Best Monofilament: Berkley Trilene Big Game Line Green

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  • Affordable
  • Low visibility 
  • Floats which is good for topwater fishing
  • Stretch is good for keeping fish pinned


  • High memory
  • Less sensitive
  • Floating line is bad for subsurface lures
  • Stretch is bad for fishing in vegetation and casting

Since I was a little kid, Berkley Trilene Big Game has been the only monofilament for me. I’ve tried a few different monos over the years, but my affinity for Big Game is backed up by this very simple motto: if it ain’t broke, don’t fix it. 

I rarely use monofilament these days other than for backing on a topwater setup. But I have caught some really nice bass by throwing a topwater on Big Game mono in years past. This is something I like to do when fishing surface lures in close quarters, like with a popper in a mayfly hatch, for instance. 

When bass hit a topwater, they are aggressive. They can go on big runs, and if your drag isn’t set right with braid, the bass can tear off due to the low stretch in the line. So even though I like the low stretch and the castability of braid when making long casts with a topwater, the stretch of the mono helps keep a few extra fish from tearing off when making short casts.

I also mentioned using monofilament as backing. Instead of filling a casting reel with just braid or fluoro, I’ll first spool the reel with about a third of Big Game mono. Then, I’ll tie the mono backing to the fluorocarbon or braid and finish spooling the reel. I never cast all the way down to the backing, and this saves me 30 to 40 percent on the cost of re-spooling a reel. 

In addition to being the most affordable of all fishing lines, monofilament is also the most readily available and the most popular line across all demographics of fishing. However, the cons of monofilament limit its usefulness for more experienced bass anglers.

The author’s top three picks for the best fishing line for bass. Shaye Baker

Things to Consider Before the Best Fishing Line for Bass

There are a few key differences between these three line types, the most important being the different buoyancies, visibilities, and stretchiness. For topwaters, you’ll always want to go with either braid or mono—usually braid if you can afford it. But mono is certainly sufficient if you’re a more budget-minded bass angler and not tournament fishing on a regular basis.

When fishing with subsurface baits, fluorocarbon will typically be the best selection since it sinks and is nearly invisible under the water. Still, there are certain situations where braid works well for subsurface presentation, too, like in shallow, muddy water or in thick vegetation. And, mono is again sufficient for the less particular angler just looking to sling a spinnerbait or a squarebill around.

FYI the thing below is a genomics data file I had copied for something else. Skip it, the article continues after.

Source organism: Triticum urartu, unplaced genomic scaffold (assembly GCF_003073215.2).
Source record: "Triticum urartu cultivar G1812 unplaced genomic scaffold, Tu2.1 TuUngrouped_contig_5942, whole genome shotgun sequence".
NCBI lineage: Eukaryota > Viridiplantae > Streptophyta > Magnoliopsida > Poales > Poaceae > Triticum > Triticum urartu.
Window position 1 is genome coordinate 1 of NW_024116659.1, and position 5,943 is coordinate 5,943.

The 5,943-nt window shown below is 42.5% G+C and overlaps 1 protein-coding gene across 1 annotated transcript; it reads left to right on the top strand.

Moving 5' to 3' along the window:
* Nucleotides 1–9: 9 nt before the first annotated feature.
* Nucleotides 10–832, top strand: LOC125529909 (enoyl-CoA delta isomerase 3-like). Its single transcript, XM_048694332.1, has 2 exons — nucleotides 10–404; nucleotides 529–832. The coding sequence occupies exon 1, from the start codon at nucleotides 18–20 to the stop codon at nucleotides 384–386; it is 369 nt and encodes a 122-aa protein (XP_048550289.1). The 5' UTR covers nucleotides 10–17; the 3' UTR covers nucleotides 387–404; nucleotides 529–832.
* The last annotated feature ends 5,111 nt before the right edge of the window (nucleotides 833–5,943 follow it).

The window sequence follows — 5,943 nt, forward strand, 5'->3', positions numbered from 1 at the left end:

Q: What kind of fishing line is best for bass?

Across the board, 15-pound test fluorocarbon is probably the most versatile and best fishing line for bass. However, 15-pound monofilament could also be a great all-around selection, especially if the price matters a lot to the angler.

Q: Is 30 pound braid good for bass?

Thirty-pound test is a great braided line size for bass fishing with baitcasters. This size line casts well and pairs nicely with lots of baits like swim jigs, toads, frogs, buzzbaits, poppers, and spooks. If you choose to fish heavy cover, though, you’ll want to go with a stronger braid, like a 65-pound test when punching mats, for instance. And 15-pound braid is better suited for spinning gear.

Q: Should I use braid or mono for bass fishing?

Both braid and mono work well for bass fishing. In some situations, braid is better. For instance, braid is ideal when wanting to make a really long cast with a topwater or when fishing in heavy cover. However, monofilament is typically far more affordable than braid, so you can spool up several reels for the same price and be able to fish a wide range of different techniques at the same time. Braid is definitely best for spinning gear however, as the memory of mono makes it nearly impossible to use with these reels.

Finding The Best Fishing Line for Bass

If you’re looking for a quality braid, monofilament, or fluorocarbon line, I highly suggest one of these three picks. Each of these lines has earned my confidence, whereas many others have failed to do so. I would, and do, trust Seaguar InvizX, Sufix 832, and Big Game to help me make a living. These lines are high-quality key components to my success on the water, and they all have my stamp of approval.

Why Trust Us

For more than 125 years, Field & Stream has been providing readers with honest and authentic coverage of outdoor gear. Our writers and editors eat, sleep, and breathe the outdoors, and that passion comes through in our product reviews. You can count on F&S to keep you up to date on the best new gear. And when we write about a product—whether it’s a bass lure or a backpack—we cover the good and the bad, so you know exactly what to expect before you decide to make a purchase.